Wednesday, October 08, 2008

Being sanguine about notes

Got a plethora of notes on the first draft of a project I'm writing. My script editor was a bit worried I'd throw a wobbly about them, but I've learned to disengage any prima donna tendencies my ego may harbour. The notes were full of tough questions I need to answer, intriguing suggestions of ways to improve the script and not one of my weaker scenes got through unscathed. It means a massive, page one rewrite - but I don't mind a bit.

Because it's all about making the script better.

The opening sequence can be tighter and tauter? Great. Let's pump the conflict between two characters who spend most of their time together? Cool. The protagonist's reason for getting involved needs to be clearer and more consistent? Yes, couldn't agree more. I've got no objection to any of the notes given because they all make sense. Finding solutions for the problems highlighted - that's down to me, with the help of the production team.

When I first started writing, I expected every first draft to be perfect. I'd get irked when people gave notes or expected rewrites. Looking back at how naive I was, I can't help smiling. My attitude's completely changed, especially in the last few years. To me, a first draft is now nothing more than a work in progress, a rough diamond in need of polishing. The structure should be solid, it's the details that need honing and refining.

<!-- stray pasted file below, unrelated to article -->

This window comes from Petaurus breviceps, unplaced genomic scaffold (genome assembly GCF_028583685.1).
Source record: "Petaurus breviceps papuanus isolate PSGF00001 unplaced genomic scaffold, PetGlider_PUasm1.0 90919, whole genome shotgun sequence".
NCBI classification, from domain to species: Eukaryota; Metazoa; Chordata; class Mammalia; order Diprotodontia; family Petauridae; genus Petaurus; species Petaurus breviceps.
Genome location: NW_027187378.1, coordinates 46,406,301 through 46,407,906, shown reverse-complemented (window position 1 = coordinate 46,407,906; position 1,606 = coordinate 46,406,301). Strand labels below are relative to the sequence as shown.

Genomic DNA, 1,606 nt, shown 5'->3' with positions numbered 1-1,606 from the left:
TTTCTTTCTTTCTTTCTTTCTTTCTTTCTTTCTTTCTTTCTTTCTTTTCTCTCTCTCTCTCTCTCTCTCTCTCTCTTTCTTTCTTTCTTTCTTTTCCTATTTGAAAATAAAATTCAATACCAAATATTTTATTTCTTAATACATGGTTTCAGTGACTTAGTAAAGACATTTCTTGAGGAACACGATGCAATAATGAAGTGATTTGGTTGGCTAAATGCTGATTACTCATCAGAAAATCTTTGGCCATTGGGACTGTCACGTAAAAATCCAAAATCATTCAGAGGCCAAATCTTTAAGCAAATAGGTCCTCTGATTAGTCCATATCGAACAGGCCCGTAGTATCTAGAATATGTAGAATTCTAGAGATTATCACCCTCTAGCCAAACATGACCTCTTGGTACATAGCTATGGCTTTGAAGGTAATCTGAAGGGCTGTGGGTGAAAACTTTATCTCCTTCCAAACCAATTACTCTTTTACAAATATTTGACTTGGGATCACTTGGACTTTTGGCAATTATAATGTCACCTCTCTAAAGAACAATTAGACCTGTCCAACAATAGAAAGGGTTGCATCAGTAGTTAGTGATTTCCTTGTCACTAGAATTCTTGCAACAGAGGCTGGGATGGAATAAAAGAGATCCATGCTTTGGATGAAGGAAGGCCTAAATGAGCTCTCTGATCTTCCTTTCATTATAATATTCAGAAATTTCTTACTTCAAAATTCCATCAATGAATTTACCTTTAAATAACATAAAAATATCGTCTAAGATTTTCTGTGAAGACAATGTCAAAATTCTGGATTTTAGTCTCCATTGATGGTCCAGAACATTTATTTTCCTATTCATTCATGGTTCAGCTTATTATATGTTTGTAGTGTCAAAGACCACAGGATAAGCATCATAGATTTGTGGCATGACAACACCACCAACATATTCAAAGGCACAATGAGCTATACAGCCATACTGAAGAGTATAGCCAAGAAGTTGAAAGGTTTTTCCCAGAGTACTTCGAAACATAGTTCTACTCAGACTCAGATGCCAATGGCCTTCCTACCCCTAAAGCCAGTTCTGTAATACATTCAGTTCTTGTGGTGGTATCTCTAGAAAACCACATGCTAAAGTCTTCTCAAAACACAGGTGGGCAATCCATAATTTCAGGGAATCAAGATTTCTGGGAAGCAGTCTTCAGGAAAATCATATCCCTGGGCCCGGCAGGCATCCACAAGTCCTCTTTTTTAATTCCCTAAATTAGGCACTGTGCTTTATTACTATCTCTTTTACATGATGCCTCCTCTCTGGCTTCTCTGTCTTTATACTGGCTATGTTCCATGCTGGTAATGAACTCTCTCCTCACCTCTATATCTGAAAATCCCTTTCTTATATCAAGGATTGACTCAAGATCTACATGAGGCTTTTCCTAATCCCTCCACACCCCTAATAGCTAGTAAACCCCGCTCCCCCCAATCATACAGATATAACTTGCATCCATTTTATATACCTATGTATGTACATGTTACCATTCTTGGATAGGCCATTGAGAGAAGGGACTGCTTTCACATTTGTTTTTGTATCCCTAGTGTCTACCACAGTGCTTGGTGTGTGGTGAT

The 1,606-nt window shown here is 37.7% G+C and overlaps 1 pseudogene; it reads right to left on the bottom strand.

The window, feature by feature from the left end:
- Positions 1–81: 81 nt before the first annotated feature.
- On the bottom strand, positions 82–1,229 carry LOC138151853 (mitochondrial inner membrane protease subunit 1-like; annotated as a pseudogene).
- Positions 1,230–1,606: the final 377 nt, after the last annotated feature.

Got a big batch of notes? Welcome them, it's a chance to make the script better. That's what everybody wants, the best possible script. Remove your ego from the equation and rewriting becomes a much happier experience. Chances are there was a voice nagging at the back of your head when you were writing the first draft, telling you certain scenes weren't working or some characters lack drive or motivation. Good notes spotlight such flaws.

Got a bunch of notes? Get sanguine. Onwards!


Lucy said...

Another script editor?????

Were you thinking of me the whole time??????????????????

script doc said...

Sometimes, the best notes are the simplest. I've spent whole days in conference with script editors, emerging with page after page of detailed script notes. Nothing crushes a script more. The best producers I've ever worked with have been masters of the pithy, to-the-point script note. Two favourites: 'Where's the Southfork' (said of a complex, interwoven melodrama set in the business world); 'Take the brakes off' (said just before work started on the third draft of the script).
There's a difference between notes that are simply picky, overly fussy, and those that get right to the heart of the problem. Sadly, the latter kind are something of a dying art.

Jason Arnopp said...

To my mind, notes are a win-win proposition.

If they make sense to you, then great - they'll help you improve your script.

If they don't make sense to you, then ignore them. What's the problem?

I often agree with Julian Fellowes' suggestion, too: "Pay attention when someone tells you what's wrong with your script, but not when they tell you how to fix it."